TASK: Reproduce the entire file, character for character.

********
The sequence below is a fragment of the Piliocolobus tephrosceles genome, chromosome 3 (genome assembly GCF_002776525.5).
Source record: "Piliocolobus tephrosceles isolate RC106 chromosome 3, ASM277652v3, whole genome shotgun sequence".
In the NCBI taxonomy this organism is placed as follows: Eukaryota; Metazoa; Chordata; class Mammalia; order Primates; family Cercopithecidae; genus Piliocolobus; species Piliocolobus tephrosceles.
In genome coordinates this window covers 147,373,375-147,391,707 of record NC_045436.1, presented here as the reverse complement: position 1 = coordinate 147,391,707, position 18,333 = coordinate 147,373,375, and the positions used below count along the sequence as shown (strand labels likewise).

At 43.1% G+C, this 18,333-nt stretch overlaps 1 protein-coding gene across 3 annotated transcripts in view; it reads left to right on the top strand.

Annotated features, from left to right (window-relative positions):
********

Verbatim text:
The sequence below is a fragment of the Piliocolobus tephrosceles genome, chromosome 3 (genome assembly GCF_002776525.5).
Source record: "Piliocolobus tephrosceles isolate RC106 chromosome 3, ASM277652v3, whole genome shotgun sequence".
In the NCBI taxonomy this organism is placed as follows: Eukaryota; Metazoa; Chordata; class Mammalia; order Primates; family Cercopithecidae; genus Piliocolobus; species Piliocolobus tephrosceles.
In genome coordinates this window covers 147,373,375-147,391,707 of record NC_045436.1, presented here as the reverse complement: position 1 = coordinate 147,391,707, position 18,333 = coordinate 147,373,375, and the positions used below count along the sequence as shown (strand labels likewise).

At 43.1% G+C, this 18,333-nt stretch overlaps 1 protein-coding gene across 3 annotated transcripts in view; it reads left to right on the top strand.

Annotated features, from left to right (window-relative positions):